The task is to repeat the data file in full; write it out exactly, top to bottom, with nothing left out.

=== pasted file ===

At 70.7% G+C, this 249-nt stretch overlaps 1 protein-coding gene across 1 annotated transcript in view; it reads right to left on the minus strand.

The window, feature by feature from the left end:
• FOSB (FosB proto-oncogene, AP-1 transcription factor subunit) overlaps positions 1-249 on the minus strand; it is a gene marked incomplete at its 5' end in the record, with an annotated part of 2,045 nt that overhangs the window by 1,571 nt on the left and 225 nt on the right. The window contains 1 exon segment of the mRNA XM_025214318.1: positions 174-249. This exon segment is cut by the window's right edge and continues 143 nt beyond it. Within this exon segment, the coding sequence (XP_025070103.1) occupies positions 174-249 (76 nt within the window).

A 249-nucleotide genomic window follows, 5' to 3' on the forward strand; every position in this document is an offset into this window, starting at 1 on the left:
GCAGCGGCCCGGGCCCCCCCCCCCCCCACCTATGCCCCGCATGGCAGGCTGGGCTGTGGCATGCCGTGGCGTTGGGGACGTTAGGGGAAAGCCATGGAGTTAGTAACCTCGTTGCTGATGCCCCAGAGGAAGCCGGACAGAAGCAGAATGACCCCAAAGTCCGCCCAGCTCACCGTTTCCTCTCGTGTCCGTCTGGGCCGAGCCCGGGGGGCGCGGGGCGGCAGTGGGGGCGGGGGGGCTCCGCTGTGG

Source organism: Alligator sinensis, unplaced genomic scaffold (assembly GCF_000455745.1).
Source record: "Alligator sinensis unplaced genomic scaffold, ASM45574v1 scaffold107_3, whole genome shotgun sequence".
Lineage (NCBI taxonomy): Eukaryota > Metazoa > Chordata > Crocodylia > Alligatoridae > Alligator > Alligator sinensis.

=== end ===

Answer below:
At 70.7% G+C, this 249-nt stretch overlaps 1 protein-coding gene across 1 annotated transcript in view; it reads right to left on the minus strand.

The window, feature by feature from the left end:
• FOSB (FosB proto-oncogene, AP-1 transcription factor subunit) overlaps positions 1-249 on the minus strand; it is a gene marked incomplete at its 5' end in the record, with an annotated part of 2,045 nt that overhangs the window by 1,571 nt on the left and 225 nt on the right. The window contains 1 exon segment of the mRNA XM_025214318.1: positions 174-249. This exon segment is cut by the window's right edge and continues 143 nt beyond it. Within this exon segment, the coding sequence (XP_025070103.1) occupies positions 174-249 (76 nt within the window).

A 249-nucleotide genomic window follows, 5' to 3' on the forward strand; every position in this document is an offset into this window, starting at 1 on the left:
GCAGCGGCCCGGGCCCCCCCCCCCCCCACCTATGCCCCGCATGGCAGGCTGGGCTGTGGCATGCCGTGGCGTTGGGGACGTTAGGGGAAAGCCATGGAGTTAGTAACCTCGTTGCTGATGCCCCAGAGGAAGCCGGACAGAAGCAGAATGACCCCAAAGTCCGCCCAGCTCACCGTTTCCTCTCGTGTCCGTCTGGGCCGAGCCCGGGGGGCGCGGGGCGGCAGTGGGGGCGGGGGGGCTCCGCTGTGG

Source organism: Alligator sinensis, unplaced genomic scaffold (assembly GCF_000455745.1).
Source record: "Alligator sinensis unplaced genomic scaffold, ASM45574v1 scaffold107_3, whole genome shotgun sequence".
Lineage (NCBI taxonomy): Eukaryota > Metazoa > Chordata > Crocodylia > Alligatoridae > Alligator > Alligator sinensis.